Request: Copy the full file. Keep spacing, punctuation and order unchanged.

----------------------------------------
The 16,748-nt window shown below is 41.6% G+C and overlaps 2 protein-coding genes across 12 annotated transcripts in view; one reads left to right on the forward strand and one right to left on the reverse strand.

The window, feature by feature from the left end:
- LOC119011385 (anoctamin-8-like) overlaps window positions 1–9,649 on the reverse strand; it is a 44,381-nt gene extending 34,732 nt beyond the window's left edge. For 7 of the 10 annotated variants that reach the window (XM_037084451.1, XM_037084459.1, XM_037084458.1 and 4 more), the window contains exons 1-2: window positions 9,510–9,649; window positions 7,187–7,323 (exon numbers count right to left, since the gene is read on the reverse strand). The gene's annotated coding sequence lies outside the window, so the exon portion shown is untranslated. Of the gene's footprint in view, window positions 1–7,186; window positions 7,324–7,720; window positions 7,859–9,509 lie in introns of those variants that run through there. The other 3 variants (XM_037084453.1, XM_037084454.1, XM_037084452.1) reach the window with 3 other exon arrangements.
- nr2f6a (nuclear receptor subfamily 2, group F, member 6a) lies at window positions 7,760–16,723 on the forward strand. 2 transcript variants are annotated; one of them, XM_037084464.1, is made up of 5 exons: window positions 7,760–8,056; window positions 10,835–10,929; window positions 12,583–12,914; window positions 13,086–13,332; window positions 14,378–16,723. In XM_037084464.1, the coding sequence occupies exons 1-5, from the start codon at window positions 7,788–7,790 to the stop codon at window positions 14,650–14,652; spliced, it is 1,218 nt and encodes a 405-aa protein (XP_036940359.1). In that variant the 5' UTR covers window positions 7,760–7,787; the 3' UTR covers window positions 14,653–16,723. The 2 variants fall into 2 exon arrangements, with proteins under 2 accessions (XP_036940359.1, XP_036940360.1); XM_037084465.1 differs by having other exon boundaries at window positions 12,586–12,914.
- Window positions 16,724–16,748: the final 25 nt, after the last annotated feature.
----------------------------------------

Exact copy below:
The 16,748-nt window shown below is 41.6% G+C and overlaps 2 protein-coding genes across 12 annotated transcripts in view; one reads left to right on the forward strand and one right to left on the reverse strand.

The window, feature by feature from the left end:
- LOC119011385 (anoctamin-8-like) overlaps window positions 1–9,649 on the reverse strand; it is a 44,381-nt gene extending 34,732 nt beyond the window's left edge. For 7 of the 10 annotated variants that reach the window (XM_037084451.1, XM_037084459.1, XM_037084458.1 and 4 more), the window contains exons 1-2: window positions 9,510–9,649; window positions 7,187–7,323 (exon numbers count right to left, since the gene is read on the reverse strand). The gene's annotated coding sequence lies outside the window, so the exon portion shown is untranslated. Of the gene's footprint in view, window positions 1–7,186; window positions 7,324–7,720; window positions 7,859–9,509 lie in introns of those variants that run through there. The other 3 variants (XM_037084453.1, XM_037084454.1, XM_037084452.1) reach the window with 3 other exon arrangements.
- nr2f6a (nuclear receptor subfamily 2, group F, member 6a) lies at window positions 7,760–16,723 on the forward strand. 2 transcript variants are annotated; one of them, XM_037084464.1, is made up of 5 exons: window positions 7,760–8,056; window positions 10,835–10,929; window positions 12,583–12,914; window positions 13,086–13,332; window positions 14,378–16,723. In XM_037084464.1, the coding sequence occupies exons 1-5, from the start codon at window positions 7,788–7,790 to the stop codon at window positions 14,650–14,652; spliced, it is 1,218 nt and encodes a 405-aa protein (XP_036940359.1). In that variant the 5' UTR covers window positions 7,760–7,787; the 3' UTR covers window positions 14,653–16,723. The 2 variants fall into 2 exon arrangements, with proteins under 2 accessions (XP_036940359.1, XP_036940360.1); XM_037084465.1 differs by having other exon boundaries at window positions 12,586–12,914.
- Window positions 16,724–16,748: the final 25 nt, after the last annotated feature.